Not to mention cleaning.

Okay, on that note, I am off to the spice mines.

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Junk Food Junkie

Well, Constant Reader, we made it through another week successfully, and the weekend is nigh. I slept pretty well again last night, which was lovely. It’s my half-day today at the office (the second of two in a row) and after I get off work I have to travel out to Metairie to pick up my new glasses, and then its back home to clean and organize and maybe–just maybe–do some writing today. I’ve not written a thing all week, which is pretty shameful. I was tired most of the week from not sleeping deeply, and then yesterday–the first day where I’d slept well–I was busy trying to get caught up on the things I was too tired to do on the long work days when I was feeling tired. I have to make a birthday cake for a co-worker this weekend (red velvet cheesecake, thank you very much) and so while I am at Target today I’m going to buy one of those cake carrier things. I will have to make a grocery run tomorrow as well, but other than that I am going to mostly hang around the house this weekend and get writing/editing done. The editing is the most important thing; that manuscript is coming up due soon, so I really need to get it finished.

Heavy heaving sigh.

But next weekend i have a three day weekend. I have Friday off because the following Thursday (our pay weeks, oddly enough, run from Friday thru Thursday) I am working an eight hour day on National HIV Testing Day in the Carevan at the Walgreens in my neighborhood. So I can literally roll out of bed, shower and get dressed and walk over two blocks to work, and walk two blocks back home when the day is done. I love me some three day weekends, Constant Reader, as you are undoubtedly already aware, and then two weeks later I am taking a mini-vacation around the 4th of July. (I will most likely take another one around my birthday in August as well; then there’s Labor Day, and the end of October is Bouchercon.)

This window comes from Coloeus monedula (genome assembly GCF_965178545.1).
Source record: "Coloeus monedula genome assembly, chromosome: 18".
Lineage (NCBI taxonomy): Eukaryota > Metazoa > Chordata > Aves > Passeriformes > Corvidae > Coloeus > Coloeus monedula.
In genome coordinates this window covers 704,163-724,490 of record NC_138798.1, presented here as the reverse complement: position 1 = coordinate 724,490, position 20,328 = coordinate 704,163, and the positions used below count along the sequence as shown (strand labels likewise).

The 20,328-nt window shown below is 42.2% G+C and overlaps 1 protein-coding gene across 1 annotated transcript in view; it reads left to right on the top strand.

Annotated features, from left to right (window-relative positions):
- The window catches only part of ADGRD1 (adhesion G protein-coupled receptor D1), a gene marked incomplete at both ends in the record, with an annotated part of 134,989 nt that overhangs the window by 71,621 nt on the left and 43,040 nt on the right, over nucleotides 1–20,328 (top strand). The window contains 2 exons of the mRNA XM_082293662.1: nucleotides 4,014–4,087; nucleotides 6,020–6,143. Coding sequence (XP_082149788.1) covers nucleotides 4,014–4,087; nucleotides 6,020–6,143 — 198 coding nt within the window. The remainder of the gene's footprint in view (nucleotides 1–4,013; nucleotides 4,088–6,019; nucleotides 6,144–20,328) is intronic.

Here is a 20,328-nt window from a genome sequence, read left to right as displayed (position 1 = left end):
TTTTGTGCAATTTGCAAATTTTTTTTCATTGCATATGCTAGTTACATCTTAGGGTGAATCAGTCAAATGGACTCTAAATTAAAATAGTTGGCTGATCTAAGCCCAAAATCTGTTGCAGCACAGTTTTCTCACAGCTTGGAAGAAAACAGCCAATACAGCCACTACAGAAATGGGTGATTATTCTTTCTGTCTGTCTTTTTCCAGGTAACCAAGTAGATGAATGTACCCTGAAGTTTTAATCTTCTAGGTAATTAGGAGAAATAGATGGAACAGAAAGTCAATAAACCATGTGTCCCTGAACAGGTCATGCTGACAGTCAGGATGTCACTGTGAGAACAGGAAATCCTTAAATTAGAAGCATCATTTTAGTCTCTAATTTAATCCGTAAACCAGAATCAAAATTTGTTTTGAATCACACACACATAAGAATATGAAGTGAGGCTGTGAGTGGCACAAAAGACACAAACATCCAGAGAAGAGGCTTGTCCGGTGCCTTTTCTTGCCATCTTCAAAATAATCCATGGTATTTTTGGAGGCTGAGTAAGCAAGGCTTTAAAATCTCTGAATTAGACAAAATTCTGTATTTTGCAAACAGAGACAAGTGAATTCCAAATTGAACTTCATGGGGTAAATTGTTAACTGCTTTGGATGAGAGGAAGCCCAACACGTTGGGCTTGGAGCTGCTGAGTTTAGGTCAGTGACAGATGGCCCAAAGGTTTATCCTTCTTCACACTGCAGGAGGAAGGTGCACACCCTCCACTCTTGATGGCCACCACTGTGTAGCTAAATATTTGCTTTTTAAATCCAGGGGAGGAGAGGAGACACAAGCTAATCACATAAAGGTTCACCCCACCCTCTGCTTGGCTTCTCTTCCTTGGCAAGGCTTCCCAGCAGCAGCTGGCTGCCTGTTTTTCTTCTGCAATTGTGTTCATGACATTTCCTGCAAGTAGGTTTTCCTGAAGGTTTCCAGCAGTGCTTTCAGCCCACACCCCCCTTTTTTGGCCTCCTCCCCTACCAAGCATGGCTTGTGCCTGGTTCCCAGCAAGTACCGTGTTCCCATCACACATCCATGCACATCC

The Lost Apartment isn’t nearly the mess it was before I got home from work yesterday. I did some laundry and a load of dishes–there’s another load that needs to be done as well, and then of course the bed linens, which I do every Friday–and I really need to do the floors as well. I’m not certain about what to do about dinner this evening–well, I suppose nothing, as i just remembered Paul won’t be home this evening as he has made plans with some friends–so I’ll be home pretty much alone most of the day once I get home from Metairie.

Sigh, Metairie. I think I’ll stop at Atomic Burger on my way home. I love their food. I don’t eat fast food that much anymore–living in New Orleans definitely broke both Paul and I of the bad fast food habits we have before we lived here. I think from my graduation from high school through going on my get-healthy kick in 1995 I probably ate most, if not all, meals at fast food places. Which explains the ballooning weight during those eighteen years, and my general not-good health during that period. Now, I so rarely eat fast food that it generally doesn’t agree with my system and it reminds me why I don’t eat it anymore–but there are some exceptions. Five Guys, Sonic and Whataburger remain favorites, but I don’t eat at any of them very often–and they also don’t make me feel sick in the aftermath, either. I do like Atomic Burger in Metairie, though–I’ve only eaten there twice over the last two years or so–but it might make a nice treat for me today to reward myself for the trip to Metairie. But it should be at a time going and coming back that shouldn’t be too terrible, traffic-wise.